Today marks the one-year anniversary of the repeal of Don’t Ask Don’t Tell, allowing all LGBT service men and women to serve openly in our nation’s military. Initially signed into law in 1993 to prohibit discrimination or harassing of closeted enlisted men and women, it also disallowed them to serve openly. Since then, DADT was used to discharge over 13,000 men and women based on their sexual orientation from 1994 until its repeal a year ago. What was the reasoning for those who fought the repeal? They believed gays openly serving in the military “would create an unacceptable risk to the high standards of morale, good order and discipline, and unit cohesion that are the essence of military capability”. This fight has its roots set firmly in our nation’s history, from the onset of WWII when psychiatric screening were added to the military’s induction process distinguishing the recruits as “homosexual” or “normal” which led to homosexuals being committed to military hospitals, examined by psychiatrists and discharged (remember that homosexuality was considered a disorder by the American Psychiatric Association until 1973).

Since then, many courageous men and women have fought to serve their country openly and honestly. Fannie Mae Clackum, discharged in 1952 after being accused of being a lesbian, was the first service member to successfully appeal this decision in 1960. Today, OutServe, a network of LGBT actively-serving military personnel, continues to advocate for the health and protection of all service members. PRIDE Institute is proud to be an official sponsor of this organization.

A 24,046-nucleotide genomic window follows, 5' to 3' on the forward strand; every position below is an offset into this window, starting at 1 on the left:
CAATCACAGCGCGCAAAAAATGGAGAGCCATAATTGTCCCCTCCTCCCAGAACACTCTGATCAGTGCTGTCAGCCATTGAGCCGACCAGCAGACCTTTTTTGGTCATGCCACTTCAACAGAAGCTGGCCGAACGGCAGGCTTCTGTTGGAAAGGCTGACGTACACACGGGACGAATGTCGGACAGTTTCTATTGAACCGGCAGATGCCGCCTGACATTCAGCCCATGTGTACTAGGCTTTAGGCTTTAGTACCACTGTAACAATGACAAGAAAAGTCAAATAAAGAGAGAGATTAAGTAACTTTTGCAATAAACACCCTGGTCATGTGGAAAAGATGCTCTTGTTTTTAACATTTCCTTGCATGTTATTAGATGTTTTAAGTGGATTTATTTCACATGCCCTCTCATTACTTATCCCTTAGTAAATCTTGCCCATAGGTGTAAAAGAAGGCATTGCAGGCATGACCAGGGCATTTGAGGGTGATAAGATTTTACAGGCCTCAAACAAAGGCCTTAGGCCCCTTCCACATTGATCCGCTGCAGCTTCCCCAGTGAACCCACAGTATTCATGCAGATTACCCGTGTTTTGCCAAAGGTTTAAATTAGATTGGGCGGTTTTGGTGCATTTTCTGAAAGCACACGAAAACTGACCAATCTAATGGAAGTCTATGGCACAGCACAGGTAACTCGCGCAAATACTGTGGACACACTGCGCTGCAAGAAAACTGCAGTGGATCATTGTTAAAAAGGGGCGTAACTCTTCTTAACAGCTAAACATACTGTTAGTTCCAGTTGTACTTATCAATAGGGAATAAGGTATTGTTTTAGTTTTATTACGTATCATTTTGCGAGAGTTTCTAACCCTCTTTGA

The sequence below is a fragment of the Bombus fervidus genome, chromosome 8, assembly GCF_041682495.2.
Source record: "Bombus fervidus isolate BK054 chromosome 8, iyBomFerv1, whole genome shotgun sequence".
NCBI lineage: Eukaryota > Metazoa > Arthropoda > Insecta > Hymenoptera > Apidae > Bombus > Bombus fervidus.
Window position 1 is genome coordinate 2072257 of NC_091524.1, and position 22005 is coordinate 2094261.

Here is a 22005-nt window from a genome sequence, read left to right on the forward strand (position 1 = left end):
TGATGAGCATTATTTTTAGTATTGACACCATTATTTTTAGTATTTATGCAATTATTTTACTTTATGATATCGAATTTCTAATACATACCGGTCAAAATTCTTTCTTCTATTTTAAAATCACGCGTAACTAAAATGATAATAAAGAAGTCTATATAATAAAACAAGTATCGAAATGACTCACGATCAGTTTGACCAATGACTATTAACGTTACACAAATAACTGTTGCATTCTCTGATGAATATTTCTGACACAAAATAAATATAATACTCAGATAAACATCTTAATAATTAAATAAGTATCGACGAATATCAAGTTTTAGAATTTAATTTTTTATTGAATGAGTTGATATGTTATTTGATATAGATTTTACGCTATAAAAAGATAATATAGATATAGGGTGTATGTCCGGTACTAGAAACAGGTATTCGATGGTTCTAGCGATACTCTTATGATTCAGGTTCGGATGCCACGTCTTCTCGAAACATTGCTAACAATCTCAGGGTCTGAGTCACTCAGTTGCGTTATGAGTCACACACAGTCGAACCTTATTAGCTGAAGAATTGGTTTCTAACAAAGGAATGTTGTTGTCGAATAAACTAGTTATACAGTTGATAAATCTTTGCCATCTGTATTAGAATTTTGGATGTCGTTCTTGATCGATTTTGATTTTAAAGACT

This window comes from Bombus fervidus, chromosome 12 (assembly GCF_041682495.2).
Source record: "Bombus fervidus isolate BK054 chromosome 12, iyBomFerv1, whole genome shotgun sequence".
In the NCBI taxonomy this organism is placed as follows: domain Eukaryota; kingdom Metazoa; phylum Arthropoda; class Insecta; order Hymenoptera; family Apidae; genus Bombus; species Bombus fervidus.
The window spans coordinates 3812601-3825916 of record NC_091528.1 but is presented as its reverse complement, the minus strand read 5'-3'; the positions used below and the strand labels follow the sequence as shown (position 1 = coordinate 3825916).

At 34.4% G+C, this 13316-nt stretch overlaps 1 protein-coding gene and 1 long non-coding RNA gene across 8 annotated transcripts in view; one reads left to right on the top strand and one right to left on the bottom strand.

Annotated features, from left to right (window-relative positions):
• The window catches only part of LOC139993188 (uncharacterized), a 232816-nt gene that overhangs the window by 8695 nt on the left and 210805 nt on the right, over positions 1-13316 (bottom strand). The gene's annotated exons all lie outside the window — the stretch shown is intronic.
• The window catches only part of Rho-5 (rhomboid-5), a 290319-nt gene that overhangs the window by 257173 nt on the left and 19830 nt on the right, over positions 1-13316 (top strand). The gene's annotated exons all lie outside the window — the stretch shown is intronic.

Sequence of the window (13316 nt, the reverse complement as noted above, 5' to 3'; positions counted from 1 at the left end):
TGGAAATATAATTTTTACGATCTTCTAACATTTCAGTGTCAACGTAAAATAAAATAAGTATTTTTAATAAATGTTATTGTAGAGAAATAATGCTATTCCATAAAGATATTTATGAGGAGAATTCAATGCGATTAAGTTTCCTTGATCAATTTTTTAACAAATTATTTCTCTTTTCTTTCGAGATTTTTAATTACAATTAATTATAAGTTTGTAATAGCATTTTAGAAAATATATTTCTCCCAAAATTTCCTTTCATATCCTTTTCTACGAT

And now that DADT has reached this one-year milestone, we can see the affect on the “high standards” of our military. A recent report by a group of U.S. military school professors writing for the Palm Center found, “The repeal of DADT has had no overall negative impact on military readiness or its component dimensions, including cohesion, recruitment, retention, assaults, harassment or morale.” The U.S. military today has the same level of readiness as it did in 2011. It doesn’t end there as a victory, there is more work to be done and the PRIDE Institute will continue to work toward the health of our nation’s LGBT population.